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Representations of war and rurality in British and American film
Rachel Woodward and Patricia Winter

‘realities’ of ongoing military campaigns. The Battle of the Somme (1916), famously, combined documentary footage with reconstructions of specific events for the purposes of cinematic entertainment. Small though the genre might be, given the long history of violent conflict as a subject for feature films the diversity of the genre is unsurprising. Indeed, war films struggle against their classification as

in Cinematic countrysides
Art, authorship and activism
Authors: Ian Scott and Henry Thompson

This book charts and analyses the work of Oliver Stone – arguably one of the foremost political filmmakers in Hollywood during the last thirty years. Drawing on previously unseen production files from Oliver Stone’s personal archives and hours of interviews both with Stone and a range of present and former associates within the industry, the book employs a thematic structure to explore Stone’s life and work in terms of war, politics, money, love and corporations. This allows the authors both to provide a synthesis of earlier and later film work as well as locate that work within Stone’s developing critique of government. The book explores the development of aesthetic changes in Stone’s filmmaking and locates those changes within ongoing academic debates about the relationship between film and history as well as wider debates about Hollywood and the film industry. All of this is explored with detailed reference to the films themselves and related to a set of wider concerns that Stone has sought to grapple with -the American Century, exceptionalism and the American Dream, global empire, government surveillance and corporate accountability. The book concludes with a perspective on Stone’s ‘brand’ as not just an auteur and commercially viable independent filmmaker but as an activist arguing for a very distinct kind of American exceptionalism that seeks a positive role for the US globally whilst eschewing military adventurism.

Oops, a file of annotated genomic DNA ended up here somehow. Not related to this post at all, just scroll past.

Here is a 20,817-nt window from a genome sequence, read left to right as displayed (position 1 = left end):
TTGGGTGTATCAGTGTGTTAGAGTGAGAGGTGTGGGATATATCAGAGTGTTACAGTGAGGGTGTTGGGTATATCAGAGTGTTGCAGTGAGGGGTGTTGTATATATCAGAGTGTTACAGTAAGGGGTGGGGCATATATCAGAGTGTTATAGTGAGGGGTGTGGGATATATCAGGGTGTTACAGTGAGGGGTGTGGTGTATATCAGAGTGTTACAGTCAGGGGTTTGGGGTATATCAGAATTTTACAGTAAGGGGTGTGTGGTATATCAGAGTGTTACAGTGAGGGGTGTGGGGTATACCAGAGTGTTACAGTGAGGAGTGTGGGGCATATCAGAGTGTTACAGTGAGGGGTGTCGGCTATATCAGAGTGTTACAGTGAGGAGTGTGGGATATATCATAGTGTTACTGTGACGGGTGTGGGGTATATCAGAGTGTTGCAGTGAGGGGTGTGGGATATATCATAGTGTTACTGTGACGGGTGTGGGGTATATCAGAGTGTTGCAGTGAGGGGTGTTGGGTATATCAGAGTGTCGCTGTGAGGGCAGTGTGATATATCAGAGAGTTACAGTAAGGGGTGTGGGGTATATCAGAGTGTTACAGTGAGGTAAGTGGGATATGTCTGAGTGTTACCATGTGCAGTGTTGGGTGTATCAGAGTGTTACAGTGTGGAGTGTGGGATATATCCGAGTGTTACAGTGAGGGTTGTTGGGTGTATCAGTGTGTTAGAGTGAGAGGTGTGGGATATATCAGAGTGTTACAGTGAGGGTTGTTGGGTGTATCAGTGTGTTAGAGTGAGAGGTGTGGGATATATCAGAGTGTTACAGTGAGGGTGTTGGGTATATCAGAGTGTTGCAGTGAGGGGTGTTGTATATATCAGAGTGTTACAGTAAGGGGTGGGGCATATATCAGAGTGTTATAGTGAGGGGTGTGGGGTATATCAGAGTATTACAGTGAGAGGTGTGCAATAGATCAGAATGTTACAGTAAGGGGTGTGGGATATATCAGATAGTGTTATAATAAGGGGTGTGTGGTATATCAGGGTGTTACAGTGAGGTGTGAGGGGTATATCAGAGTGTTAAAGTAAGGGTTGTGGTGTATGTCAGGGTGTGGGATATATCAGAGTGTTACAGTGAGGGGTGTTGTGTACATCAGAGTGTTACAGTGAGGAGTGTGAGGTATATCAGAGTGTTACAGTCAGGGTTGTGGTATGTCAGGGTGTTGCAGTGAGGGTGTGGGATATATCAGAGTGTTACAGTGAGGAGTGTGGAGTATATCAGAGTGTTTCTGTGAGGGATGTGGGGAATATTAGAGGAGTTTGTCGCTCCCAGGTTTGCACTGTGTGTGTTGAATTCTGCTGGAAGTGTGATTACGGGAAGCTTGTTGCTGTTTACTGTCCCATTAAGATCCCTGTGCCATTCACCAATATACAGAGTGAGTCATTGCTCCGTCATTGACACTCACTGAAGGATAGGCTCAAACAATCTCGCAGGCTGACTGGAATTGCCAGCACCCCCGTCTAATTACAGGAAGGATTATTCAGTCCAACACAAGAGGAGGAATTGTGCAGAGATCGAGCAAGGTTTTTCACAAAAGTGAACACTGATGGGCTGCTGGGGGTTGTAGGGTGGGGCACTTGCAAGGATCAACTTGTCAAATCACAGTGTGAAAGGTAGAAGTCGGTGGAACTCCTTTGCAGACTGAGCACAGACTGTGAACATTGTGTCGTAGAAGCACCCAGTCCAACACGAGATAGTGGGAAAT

Guy Austin